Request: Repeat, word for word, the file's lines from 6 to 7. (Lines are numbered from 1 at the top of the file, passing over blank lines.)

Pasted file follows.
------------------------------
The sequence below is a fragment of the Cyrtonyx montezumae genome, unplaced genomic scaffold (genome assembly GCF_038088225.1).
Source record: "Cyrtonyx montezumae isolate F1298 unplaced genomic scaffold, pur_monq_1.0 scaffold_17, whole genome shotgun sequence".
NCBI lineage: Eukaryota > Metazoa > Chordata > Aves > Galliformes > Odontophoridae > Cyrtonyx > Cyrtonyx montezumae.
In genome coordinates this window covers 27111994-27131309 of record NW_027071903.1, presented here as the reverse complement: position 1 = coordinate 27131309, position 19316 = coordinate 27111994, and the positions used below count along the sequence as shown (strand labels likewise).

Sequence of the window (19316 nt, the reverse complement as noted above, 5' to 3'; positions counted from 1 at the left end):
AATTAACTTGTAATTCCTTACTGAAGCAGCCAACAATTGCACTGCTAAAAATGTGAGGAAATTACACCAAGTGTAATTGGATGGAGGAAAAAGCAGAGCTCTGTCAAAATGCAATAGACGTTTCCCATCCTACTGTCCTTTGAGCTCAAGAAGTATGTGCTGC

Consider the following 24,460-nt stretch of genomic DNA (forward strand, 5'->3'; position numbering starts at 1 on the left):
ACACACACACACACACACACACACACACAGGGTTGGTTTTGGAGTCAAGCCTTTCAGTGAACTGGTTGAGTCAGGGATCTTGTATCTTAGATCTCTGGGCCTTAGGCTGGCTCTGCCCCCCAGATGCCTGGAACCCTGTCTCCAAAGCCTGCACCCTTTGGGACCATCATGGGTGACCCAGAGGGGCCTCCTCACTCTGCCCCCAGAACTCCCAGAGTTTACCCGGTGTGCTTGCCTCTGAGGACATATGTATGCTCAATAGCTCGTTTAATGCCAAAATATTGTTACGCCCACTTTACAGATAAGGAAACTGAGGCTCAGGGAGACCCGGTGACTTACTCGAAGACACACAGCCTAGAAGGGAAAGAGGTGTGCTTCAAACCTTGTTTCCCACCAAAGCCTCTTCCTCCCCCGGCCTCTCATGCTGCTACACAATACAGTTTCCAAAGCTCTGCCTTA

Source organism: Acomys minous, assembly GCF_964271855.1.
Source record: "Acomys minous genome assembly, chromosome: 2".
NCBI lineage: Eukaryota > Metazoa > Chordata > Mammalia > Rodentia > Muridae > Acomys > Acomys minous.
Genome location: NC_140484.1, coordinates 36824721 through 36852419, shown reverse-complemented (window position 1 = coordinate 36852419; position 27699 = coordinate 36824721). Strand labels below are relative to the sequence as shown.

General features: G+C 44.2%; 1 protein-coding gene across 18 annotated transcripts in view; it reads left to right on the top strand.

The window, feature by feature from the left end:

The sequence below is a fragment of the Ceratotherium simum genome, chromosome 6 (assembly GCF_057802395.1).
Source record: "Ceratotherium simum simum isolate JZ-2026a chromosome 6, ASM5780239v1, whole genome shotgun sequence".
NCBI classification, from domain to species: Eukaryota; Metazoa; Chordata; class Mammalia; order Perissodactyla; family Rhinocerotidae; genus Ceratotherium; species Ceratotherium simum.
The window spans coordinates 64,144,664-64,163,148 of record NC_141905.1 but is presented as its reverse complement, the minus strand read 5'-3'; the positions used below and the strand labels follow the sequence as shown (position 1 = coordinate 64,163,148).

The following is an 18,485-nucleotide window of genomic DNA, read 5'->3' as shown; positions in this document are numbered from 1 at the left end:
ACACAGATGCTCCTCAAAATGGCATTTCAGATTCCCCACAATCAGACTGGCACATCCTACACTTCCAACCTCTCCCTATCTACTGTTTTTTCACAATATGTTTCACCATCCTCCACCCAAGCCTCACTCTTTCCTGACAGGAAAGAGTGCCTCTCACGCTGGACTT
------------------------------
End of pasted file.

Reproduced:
AATTAACTTGTAATTCCTTACTGAAGCAGCCAACAATTGCACTGCTAAAAATGTGAGGAAATTACACCAAGTGTAATTGGATGGAGGAAAAAGCAGAGCTCTGTCAAAATGCAATAGACGTTTCCCATCCTACTGTCCTTTGAGCTCAAGAAGTATGTGCTGC

Consider the following 24,460-nt stretch of genomic DNA (forward strand, 5'->3'; position numbering starts at 1 on the left):